Statesman critic Matthew Odam visits hyper-local Dai Due this week. The supper club turned breakfast, lunch, and dinner restaurant wows the critic with their commendable ethos and skilled execution. On one standout dish, the hot pastrami sandwich:
A sandwich is only as good as each component. Let's break it down: The grilled rye, with its gentle anise allure, wasn't soggy with butter or too brittle and dangerous around the edges. Between the slices: tangy Thousand Island dressing, crunchy and just-disruptive-enough sauerkraut, melted cheddar from Full Quiver Farms in Kemp, Texas, and just the right amount of fragrant pastrami. All products (except the cheese) made in house. All delivered in harmonious proportions. Best pastrami sandwich I've had in my life.
One of many new taco contenders on Burnet Road, Fork & Taco gets a mixed review from The Chronicle. On the fusion-focused creations sampled during a lunch visit:
Weekday lunch began with the Asian pear chicken taco ($3.95) - woefully devoid of any sweetness or crunch. My anticipation of the beet taco ($3.75) and its combination of tart grapefruit, nutty pepitas, and serrano-citrus crema turned to regret when a fork-swab of the crema returned nothing but the taste of plain cream. We continued: The Jerk Grouper ($5.55) was beautifully displayed - an artful layering of purple cabbage, yellow mango, and bright green avocado slices, drizzled in scotch bonnet-rum crema. There was a fantastic zesty green salsa on the taco, unfortunately unidentified.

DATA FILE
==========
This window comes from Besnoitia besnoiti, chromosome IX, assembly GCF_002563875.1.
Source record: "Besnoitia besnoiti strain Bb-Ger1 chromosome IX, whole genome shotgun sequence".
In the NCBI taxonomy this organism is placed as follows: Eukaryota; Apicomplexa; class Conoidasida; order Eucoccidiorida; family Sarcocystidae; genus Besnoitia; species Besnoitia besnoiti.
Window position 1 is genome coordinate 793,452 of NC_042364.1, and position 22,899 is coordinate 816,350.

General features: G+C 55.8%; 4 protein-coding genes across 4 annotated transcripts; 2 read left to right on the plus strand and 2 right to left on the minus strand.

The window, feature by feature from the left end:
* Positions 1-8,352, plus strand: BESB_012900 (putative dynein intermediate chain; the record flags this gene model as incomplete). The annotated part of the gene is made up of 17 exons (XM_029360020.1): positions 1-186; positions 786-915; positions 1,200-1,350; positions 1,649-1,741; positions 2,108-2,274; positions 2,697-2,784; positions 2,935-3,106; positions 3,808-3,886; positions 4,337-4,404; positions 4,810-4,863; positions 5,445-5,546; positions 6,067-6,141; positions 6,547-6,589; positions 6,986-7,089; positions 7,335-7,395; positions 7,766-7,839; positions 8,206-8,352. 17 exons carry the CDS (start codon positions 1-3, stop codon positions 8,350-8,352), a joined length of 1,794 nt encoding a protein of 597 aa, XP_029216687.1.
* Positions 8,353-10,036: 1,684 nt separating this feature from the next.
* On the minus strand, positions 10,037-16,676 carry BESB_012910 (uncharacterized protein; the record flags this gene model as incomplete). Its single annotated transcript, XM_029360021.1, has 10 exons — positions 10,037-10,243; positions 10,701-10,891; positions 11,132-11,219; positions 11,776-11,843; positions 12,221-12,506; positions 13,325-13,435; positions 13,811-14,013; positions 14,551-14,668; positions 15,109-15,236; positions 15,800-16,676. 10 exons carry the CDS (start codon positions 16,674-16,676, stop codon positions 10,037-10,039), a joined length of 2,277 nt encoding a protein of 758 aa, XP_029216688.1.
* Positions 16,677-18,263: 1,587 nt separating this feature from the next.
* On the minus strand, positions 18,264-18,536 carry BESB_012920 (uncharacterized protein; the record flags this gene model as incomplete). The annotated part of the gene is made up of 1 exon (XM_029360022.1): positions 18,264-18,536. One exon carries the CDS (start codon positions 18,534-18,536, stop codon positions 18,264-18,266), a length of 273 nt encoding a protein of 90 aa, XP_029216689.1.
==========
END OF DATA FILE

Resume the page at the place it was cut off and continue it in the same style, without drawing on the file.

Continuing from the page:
Dai Due is also Pat's Pick this month at Texas Monthly. Critic Patricia Sharpe finds a wealth of Texan ingredients and international recipes. The execution was uneven on her visit, but she still finds plenty to like:
I would recommend the lovely grilled whole pompano. Even though it had been cooked nearly well done, it stayed quite tender and moist. Our waiter scraped the flesh off the upper side and mixed it with the deep-green accompanying chimichurri-style sauce made from carrot tops, garlic, and oregano. Then he adroitly flipped the fish and fileted the lower side. My other recommendation would be a resolutely nose-to-tail creation: the butter bean stew with blood sausage. Two friends gave me a "you must be insane" look when I ordered it, but another declared it her favorite part of the meal. Blended with bread crumbs, cream, onion, and guajillo chiles, the sausage was mild, with a subtly sweet meaty flavor.